Charles_Henry_Turner_YOUNGThe 2014 portrait will feature Charles Henry Turner (February 3, 1867 – February 18, 1923), a zoologist and entomologist who made significant contributions to our knowledge of ant, spider and honeybee behavior. He was the first African American to receive a graduate degree at the University of Cincinnati as well as the first African American to earn a Ph.D. from the University of Chicago in 1907. Turner published 49 papers on invertebrates, and was the first to demonstrate that insects can hear and can distinguish pitch. In addition, he first discovered that cockroaches can learn by trial and error and that honeybees can see color. Besides his scientific work, Turner was active in the struggle to obtain social and educational services for African Americans. The public is invited to help create the collaged portrait of Charles Henry Turner during the hours listed above.

July 8-August 6, 2012

presented by
Art.Science.Gallery. (512-5228-ART)    &
South Corridor Gallery @ First Presbyterian Church (512-345-8856)
8001 Mesa Drive, Austin, TX 78731
Gallery hours: 9:00 am to 4:30pm M-Th and 8:30am to 1:00pm Sundays.
Meet the artist reception: Sunday, July 29, 2012 from 10:00am-11:15am.

Emerald Ash Borer © 2010 Emily Bryant. Pressed invasive plant collage on sustainable bamboo paper.

Emily Bryant was born and raised near Cleveland, Ohio. Drawing animals from a young age, her fascination with wildlife led her to pursue degrees in Sustainability and Studio Art with a Biology minor. While completing her education at Baldwin-Wallace College, Bryant began to explore how sustainability could be incorporated into art. Utilizing sustainable materials to produce art with environmental messages, such as the impact of native and invasive species in local ecosystems, she hopes to inspire others to explore and conserve the natural world.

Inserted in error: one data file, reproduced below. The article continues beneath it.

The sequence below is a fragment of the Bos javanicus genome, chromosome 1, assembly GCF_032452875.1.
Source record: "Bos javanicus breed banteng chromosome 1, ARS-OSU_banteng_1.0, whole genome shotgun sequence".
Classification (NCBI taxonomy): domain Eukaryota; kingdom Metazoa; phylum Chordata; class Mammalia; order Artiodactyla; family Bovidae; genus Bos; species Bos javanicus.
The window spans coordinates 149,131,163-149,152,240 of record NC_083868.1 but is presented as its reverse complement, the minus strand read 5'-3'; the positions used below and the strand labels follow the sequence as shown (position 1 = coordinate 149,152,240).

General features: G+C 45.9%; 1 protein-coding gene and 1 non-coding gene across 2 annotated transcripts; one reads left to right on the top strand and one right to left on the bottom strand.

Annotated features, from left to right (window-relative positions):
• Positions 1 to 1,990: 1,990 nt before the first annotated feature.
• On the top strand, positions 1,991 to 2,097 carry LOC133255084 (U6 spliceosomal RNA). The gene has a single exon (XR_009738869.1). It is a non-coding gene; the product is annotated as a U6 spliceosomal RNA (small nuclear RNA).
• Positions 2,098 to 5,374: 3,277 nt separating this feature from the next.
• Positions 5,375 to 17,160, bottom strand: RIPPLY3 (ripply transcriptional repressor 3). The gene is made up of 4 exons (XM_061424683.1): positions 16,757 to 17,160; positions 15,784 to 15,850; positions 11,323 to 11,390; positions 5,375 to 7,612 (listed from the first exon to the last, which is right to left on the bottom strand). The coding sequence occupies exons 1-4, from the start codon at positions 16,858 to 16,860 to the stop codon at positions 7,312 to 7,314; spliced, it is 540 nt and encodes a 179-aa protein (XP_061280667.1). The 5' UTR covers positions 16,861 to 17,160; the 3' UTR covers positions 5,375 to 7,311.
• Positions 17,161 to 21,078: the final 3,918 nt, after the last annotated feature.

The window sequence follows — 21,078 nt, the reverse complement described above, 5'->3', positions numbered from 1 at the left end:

Using pressed specimens of invasive plant material, Bryant creates stunning collages that represent some of America’s most invasive insect species. Thus, her work simultaneously provides invasive species control by removing invasive plants from wild places and creates artworks that educate the public about the threats associated with invasive insects. All of her work is mounted to sustainably-produced archival bamboo papers using natural plant-based glues.

Bryant’s series of nature photographs utilize a digital form of collage that complement her invasive species series by depicting what are often considered fragile native species and ecosystems that can be disrupted by invasives. A celebration of the natives of her home state of Ohio and her current home in Texas, Bryant’s photographs are rich in both color and biodiversity.

An interview with Emily Bryant about her work (ECO Art + Science Series: The Sustainable Art of Emily Bryant) was published in March 2012 on the biocreativity blog. Many of the original artworks featured in this interview will be on display as Art.Science.Gallery. and the South Corridor Gallery @ First Presbyterian Church co-present the artists work.


Please contact the gallery for availability and pricing.